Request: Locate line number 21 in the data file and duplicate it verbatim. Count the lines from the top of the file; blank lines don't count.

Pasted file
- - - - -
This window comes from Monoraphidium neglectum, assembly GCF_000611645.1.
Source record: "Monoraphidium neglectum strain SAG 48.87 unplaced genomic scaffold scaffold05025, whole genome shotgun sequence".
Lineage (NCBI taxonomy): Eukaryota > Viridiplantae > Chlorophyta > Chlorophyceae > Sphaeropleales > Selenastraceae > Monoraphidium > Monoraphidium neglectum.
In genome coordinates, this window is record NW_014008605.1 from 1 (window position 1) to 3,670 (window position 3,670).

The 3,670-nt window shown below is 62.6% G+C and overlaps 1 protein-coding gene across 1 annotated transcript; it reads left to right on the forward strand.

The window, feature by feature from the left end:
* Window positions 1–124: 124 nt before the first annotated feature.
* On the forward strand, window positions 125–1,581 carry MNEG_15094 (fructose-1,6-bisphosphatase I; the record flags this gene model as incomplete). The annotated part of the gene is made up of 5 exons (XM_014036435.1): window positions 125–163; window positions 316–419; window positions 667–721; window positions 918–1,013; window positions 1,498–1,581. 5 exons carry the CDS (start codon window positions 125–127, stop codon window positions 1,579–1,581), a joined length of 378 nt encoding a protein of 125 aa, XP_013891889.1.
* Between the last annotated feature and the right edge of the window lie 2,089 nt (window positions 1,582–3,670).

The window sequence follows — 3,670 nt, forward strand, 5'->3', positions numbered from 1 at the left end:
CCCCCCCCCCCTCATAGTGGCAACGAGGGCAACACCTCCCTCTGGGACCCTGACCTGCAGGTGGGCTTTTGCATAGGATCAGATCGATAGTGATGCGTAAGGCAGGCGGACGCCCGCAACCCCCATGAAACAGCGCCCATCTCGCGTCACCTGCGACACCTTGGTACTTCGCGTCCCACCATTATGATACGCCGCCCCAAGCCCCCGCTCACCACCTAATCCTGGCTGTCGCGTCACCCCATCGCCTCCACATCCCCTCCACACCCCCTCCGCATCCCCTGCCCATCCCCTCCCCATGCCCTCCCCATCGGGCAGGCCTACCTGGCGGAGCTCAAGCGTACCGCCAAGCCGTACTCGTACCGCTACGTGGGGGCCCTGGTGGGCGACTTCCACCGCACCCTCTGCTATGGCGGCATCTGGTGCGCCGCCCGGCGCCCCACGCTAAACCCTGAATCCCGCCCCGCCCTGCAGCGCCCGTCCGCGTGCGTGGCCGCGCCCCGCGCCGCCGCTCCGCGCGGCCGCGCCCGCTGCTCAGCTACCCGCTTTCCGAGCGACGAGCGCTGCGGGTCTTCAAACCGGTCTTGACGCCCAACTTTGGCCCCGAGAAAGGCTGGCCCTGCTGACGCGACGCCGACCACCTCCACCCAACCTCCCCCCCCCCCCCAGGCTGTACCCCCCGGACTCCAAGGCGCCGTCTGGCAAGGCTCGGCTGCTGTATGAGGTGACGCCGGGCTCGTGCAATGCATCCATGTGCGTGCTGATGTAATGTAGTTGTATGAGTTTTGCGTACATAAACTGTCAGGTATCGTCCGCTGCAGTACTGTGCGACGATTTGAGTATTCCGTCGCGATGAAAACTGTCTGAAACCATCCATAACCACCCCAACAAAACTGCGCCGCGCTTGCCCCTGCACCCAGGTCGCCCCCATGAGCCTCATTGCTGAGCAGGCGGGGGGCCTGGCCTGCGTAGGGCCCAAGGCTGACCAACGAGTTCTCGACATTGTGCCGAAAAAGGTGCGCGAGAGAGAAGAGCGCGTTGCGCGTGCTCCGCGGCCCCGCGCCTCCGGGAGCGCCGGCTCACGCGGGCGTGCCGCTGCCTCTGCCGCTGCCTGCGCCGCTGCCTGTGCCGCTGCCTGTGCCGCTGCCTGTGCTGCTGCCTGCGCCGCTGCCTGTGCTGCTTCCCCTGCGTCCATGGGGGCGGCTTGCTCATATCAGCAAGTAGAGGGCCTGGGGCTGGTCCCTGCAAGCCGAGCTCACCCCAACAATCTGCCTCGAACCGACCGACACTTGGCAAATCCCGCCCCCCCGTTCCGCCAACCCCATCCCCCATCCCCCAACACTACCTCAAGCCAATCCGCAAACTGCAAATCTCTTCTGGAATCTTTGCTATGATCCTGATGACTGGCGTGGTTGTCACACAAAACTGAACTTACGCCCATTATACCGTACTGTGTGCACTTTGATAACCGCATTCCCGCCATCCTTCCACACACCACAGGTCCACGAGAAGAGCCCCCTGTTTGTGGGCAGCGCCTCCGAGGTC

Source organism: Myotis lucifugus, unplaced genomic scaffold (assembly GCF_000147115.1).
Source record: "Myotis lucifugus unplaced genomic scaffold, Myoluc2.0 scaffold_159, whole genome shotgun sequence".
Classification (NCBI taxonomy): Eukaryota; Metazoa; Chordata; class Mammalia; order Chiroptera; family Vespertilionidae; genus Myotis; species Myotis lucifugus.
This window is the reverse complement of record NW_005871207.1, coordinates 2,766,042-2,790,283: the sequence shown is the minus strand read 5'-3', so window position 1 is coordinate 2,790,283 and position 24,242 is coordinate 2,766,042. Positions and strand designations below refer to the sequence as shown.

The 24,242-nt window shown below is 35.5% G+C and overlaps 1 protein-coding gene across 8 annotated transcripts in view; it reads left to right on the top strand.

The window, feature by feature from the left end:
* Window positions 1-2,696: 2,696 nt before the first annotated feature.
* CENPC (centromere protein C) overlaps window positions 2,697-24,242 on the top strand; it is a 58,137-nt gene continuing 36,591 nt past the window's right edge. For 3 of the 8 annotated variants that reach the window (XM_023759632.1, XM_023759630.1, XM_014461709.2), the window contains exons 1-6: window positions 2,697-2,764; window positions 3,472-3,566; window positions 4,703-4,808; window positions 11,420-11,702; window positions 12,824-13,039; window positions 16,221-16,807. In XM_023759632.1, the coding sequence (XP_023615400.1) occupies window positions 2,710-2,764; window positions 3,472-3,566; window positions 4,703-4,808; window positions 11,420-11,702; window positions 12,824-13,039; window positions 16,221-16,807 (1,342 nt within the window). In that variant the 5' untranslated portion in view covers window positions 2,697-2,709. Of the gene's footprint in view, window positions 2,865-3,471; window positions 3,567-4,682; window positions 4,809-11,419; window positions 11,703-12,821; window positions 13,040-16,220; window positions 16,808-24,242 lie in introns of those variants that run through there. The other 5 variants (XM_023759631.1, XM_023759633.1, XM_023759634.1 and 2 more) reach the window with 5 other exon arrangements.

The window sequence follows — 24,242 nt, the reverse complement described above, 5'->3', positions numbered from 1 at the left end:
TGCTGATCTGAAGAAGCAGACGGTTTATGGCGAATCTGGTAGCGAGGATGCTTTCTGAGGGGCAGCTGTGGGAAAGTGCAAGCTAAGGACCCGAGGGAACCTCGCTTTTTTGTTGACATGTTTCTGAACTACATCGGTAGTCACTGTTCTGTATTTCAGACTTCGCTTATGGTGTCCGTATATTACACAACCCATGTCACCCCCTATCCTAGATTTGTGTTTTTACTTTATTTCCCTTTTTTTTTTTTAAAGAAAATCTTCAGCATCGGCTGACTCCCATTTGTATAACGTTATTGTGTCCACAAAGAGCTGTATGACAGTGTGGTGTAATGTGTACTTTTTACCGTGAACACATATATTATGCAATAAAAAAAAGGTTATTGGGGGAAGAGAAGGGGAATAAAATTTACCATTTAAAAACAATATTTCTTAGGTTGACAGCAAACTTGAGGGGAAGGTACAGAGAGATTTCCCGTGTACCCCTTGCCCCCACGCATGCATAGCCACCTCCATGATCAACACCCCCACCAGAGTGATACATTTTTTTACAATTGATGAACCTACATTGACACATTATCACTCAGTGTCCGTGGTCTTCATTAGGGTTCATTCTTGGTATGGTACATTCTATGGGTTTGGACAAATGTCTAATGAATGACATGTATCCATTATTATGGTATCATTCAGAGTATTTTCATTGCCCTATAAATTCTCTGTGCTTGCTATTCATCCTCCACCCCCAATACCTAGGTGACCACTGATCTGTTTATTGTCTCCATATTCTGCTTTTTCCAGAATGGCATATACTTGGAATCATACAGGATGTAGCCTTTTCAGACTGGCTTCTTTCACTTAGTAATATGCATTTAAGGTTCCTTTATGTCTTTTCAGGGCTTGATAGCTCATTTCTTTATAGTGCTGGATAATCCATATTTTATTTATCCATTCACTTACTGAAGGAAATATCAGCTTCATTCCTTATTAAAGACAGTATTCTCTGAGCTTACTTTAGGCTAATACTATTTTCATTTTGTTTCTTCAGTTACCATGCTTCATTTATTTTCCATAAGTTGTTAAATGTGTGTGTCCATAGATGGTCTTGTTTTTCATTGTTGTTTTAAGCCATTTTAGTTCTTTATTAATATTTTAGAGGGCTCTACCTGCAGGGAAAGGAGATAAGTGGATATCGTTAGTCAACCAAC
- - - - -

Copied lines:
TGCTGATCTGAAGAAGCAGACGGTTTATGGCGAATCTGGTAGCGAGGATGCTTTCTGAGGGGCAGCTGTGGGAAAGTGCAAGCTAAGGACCCGAGGGAACCTCGCTTTTTTGTTGACATGTTTCTGAACTACATCGGTAGTCACTGTTCTGTATTTCAGACTTCGCTTATGGTGTCCGTATATTACACAACCCATGTCACCCCCTATCCTAGATTTGTGTTTTTACTTTATTTCCCTTTTTTTTTTTTAAAGAAAATCTTCAGCATCGGCTGACTCCCATTTGTATAACGTTATTGTGTCCACAAAGAGCTGTATGACAGTGTGGTGTAATGTGTACTTTTTACCGTGAACACATATATTATGCAATAAAAAAAAGGTTATTGGGGGAAGAGAAGGGGAATAAAATTTACCATTTAAAAACAATATTTCTTAGGTTGACAGCAAACTTGAGGGGAAGGTACAGAGAGATTTCCCGTGTACCCCTTGCCCCCACGCATGCATAGCCACCTCCATGATCAACACCCCCACCAGAGTGATACATTTTTTTACAATTGATGAACCTACATTGACACATTATCACTCAGTGTCCGTGGTCTTCATTAGGGTTCATTCTTGGTATGGTACATTCTATGGGTTTGGACAAATGTCTAATGAATGACATGTATCCATTATTATGGTATCATTCAGAGTATTTTCATTGCCCTATAAATTCTCTGTGCTTGCTATTCATCCTCCACCCCCAATACCTAGGTGACCACTGATCTGTTTATTGTCTCCATATTCTGCTTTTTCCAGAATGGCATATACTTGGAATCATACAGGATGTAGCCTTTTCAGACTGGCTTCTTTCACTTAGTAATATGCATTTAAGGTTCCTTTATGTCTTTTCAGGGCTTGATAGCTCATTTCTTTATAGTGCTGGATAATCCATATTTTATTTATCCATTCACTTACTGAAGGAAATATCAGCTTCATTCCTTATTAAAGACAGTATTCTCTGAGCTTACTTTAGGCTAATACTATTTTCATTTTGTTTCTTCAGTTACCATGCTTCATTTATTTTCCATAAGTTGTTAAATGTGTGTGTCCATAGATGGTCTTGTTTTTCATTGTTGTTTTAAGCCATTTTAGTTCTTTATTAATATTTTAGAGGGCTCTACCTGCAGGGAAAGGAGATAAGTGGATATCGTTAGTCAACCAAC